Monday, September 28, 2009

Edible Plants

Foraging Facts

Way to often it seems, I’m asked about foraging and in particular, being able to live off the land by eating edible plants. Lots of people have read one or more Survival Manuals and from those manuals somehow ascertained that all they have to do is learn how to identify the plants pictured in those manuals and they can eat like kings. And honestly, that’s sort of the way some of those books read, especially if you take everything in them literally.

I recently read that there are as many as 365 thousand different plants on the N. American Continent. That number includes trees, vines, bushes, weeds, mosses etc. but even so, that’s a lot of plants. That article also stated that at least three quarters of those plants were edible. Seeing those numbers one could easily come to the conclusion that finding plants to eat should be an easy task. They should be growing everywhere – right?

Not necessarily - the thing that a lot of these manuals fail to emphasize or fully explain is that most all plants, no matter where in the world they grow, are very seasonal. Most produce berries, seeds, nuts, roots or fruit only once a year and sometimes for a very short time. That vine that is loaded with big sweet grapes today may be  totally barren next week.

Foraging over a large range that contains different and varied habitat can greatly increase your odds of filling your basket. Even so – although these territories may have a large variety of edible plants, a lot of these plants produce edibles at totally different times of the year and you could easily find yourself completely stumped and going to bed on an empty stomach.

History shows us that many early peoples were  nomadic and often on the move following the growing seasons of plants so as to maximize harvest. Keep in mind also, other than dealing with wars, foraging for food was a full time occupation for these people. If you had to do nothing each day but hunt animals, dig roots and harvest berries, nuts and other edibles – you’d soon become expert - or very hungry.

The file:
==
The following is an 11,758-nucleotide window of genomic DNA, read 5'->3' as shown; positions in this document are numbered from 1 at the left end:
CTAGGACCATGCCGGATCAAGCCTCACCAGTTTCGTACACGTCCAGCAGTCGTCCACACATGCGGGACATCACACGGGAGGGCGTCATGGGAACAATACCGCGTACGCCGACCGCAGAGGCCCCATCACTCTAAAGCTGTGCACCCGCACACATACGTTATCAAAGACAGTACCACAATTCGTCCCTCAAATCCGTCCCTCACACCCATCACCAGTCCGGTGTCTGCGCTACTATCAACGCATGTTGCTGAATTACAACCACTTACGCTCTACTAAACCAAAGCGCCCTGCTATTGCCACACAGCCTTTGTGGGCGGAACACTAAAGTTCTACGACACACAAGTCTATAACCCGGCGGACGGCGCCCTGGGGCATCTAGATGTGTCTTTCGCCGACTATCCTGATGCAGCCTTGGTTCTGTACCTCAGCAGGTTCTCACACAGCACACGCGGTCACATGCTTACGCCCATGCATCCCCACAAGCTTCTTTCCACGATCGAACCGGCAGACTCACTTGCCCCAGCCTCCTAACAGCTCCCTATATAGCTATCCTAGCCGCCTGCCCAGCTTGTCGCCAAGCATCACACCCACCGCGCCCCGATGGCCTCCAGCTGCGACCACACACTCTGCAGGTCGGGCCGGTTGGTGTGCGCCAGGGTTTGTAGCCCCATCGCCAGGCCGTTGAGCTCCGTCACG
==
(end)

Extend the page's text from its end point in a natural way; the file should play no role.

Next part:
During the cold winter months even the experts would have a difficult, maybe even impossible, task of keeping their bellies full. There just isn’t enough plant food out there to even consider living off the land eating just plants.  Now you might ask – how did the Native Americans manage to survive the winters?

They learned to store a supply of food for the long winter months when little other food could be found. They learned to dry roots and berries and how to grind maze into flour for long term storage. They sometimes stored the food by digging holes into the floor of their homes or lodges where it was cool and protected from animals.  Even though these early natives were truly experts when it comes to foraging for plants, hunger and even death from starvation was a common occurrence, especially during some of the longer and harsher winters

Also, don’t forget - prehistoric Indians weren’t just foragers of plants - they were also hunters.  It’s doubtful that food from plants alone could sustain a tribe through the many long, cold months of winter in the Northern Regions. Much needed protein was obtained by hunting of animals. And - unlike our present day wasteful practice, early hunters used just about every part of any animal harvested. Even the bones and skin were used either as a source of food or for clothing to ward off the cold.

Could any of us back-to-nature types conceivable live totally off the land for extended periods of time? I’d say the answer is – maybe. If the area you are foraging in has a real abundance and variety of edibles. If you have the training and knowledge to recognize the edibles and, if you have the time it will take to keep your larder full. Even so – you’d still have a hard time finding a well balanced diet eating plants alone - one that could properly fuel the body – especially through a winter. Remember – the longer and harder you must forage – the more energy and calories you’ll need. Even in nature - nothing is free.

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